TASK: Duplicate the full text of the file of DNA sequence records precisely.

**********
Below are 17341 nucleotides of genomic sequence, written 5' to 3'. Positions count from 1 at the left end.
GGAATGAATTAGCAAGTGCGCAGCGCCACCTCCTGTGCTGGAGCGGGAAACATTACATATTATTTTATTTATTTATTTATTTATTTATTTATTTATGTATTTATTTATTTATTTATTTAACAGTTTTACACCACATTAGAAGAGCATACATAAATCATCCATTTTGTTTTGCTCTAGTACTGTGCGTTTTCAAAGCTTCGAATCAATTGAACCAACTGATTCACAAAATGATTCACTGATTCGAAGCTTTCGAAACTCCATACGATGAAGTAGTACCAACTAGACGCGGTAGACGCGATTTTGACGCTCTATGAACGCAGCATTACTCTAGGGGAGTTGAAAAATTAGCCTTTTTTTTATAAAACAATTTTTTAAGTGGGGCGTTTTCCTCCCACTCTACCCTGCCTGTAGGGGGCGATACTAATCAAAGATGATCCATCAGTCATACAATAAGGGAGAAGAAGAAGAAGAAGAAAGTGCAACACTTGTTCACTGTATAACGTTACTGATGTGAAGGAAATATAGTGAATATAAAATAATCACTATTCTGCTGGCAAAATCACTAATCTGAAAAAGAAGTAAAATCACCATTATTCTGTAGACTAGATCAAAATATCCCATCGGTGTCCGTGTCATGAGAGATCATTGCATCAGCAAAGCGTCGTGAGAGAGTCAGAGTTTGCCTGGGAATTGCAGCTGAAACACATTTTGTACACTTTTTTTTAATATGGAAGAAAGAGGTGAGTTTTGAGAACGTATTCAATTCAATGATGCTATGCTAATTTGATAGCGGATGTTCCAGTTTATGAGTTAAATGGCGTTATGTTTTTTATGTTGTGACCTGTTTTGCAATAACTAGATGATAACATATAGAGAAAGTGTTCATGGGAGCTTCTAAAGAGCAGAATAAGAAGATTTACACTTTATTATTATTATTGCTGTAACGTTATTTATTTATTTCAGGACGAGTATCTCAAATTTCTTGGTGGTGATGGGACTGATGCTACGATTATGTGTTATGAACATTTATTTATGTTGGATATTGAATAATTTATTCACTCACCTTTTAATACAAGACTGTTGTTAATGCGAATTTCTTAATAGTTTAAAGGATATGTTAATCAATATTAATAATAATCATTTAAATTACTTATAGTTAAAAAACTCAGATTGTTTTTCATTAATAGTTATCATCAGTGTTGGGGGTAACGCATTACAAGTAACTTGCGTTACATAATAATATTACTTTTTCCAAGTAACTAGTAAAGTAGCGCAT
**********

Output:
Below are 17341 nucleotides of genomic sequence, written 5' to 3'. Positions count from 1 at the left end.
GGAATGAATTAGCAAGTGCGCAGCGCCACCTCCTGTGCTGGAGCGGGAAACATTACATATTATTTTATTTATTTATTTATTTATTTATTTATTTATGTATTTATTTATTTATTTATTTAACAGTTTTACACCACATTAGAAGAGCATACATAAATCATCCATTTTGTTTTGCTCTAGTACTGTGCGTTTTCAAAGCTTCGAATCAATTGAACCAACTGATTCACAAAATGATTCACTGATTCGAAGCTTTCGAAACTCCATACGATGAAGTAGTACCAACTAGACGCGGTAGACGCGATTTTGACGCTCTATGAACGCAGCATTACTCTAGGGGAGTTGAAAAATTAGCCTTTTTTTTATAAAACAATTTTTTAAGTGGGGCGTTTTCCTCCCACTCTACCCTGCCTGTAGGGGGCGATACTAATCAAAGATGATCCATCAGTCATACAATAAGGGAGAAGAAGAAGAAGAAGAAAGTGCAACACTTGTTCACTGTATAACGTTACTGATGTGAAGGAAATATAGTGAATATAAAATAATCACTATTCTGCTGGCAAAATCACTAATCTGAAAAAGAAGTAAAATCACCATTATTCTGTAGACTAGATCAAAATATCCCATCGGTGTCCGTGTCATGAGAGATCATTGCATCAGCAAAGCGTCGTGAGAGAGTCAGAGTTTGCCTGGGAATTGCAGCTGAAACACATTTTGTACACTTTTTTTTAATATGGAAGAAAGAGGTGAGTTTTGAGAACGTATTCAATTCAATGATGCTATGCTAATTTGATAGCGGATGTTCCAGTTTATGAGTTAAATGGCGTTATGTTTTTTATGTTGTGACCTGTTTTGCAATAACTAGATGATAACATATAGAGAAAGTGTTCATGGGAGCTTCTAAAGAGCAGAATAAGAAGATTTACACTTTATTATTATTATTGCTGTAACGTTATTTATTTATTTCAGGACGAGTATCTCAAATTTCTTGGTGGTGATGGGACTGATGCTACGATTATGTGTTATGAACATTTATTTATGTTGGATATTGAATAATTTATTCACTCACCTTTTAATACAAGACTGTTGTTAATGCGAATTTCTTAATAGTTTAAAGGATATGTTAATCAATATTAATAATAATCATTTAAATTACTTATAGTTAAAAAACTCAGATTGTTTTTCATTAATAGTTATCATCAGTGTTGGGGGTAACGCATTACAAGTAACTTGCGTTACATAATAATATTACTTTTTCCAAGTAACTAGTAAAGTAGCGCAT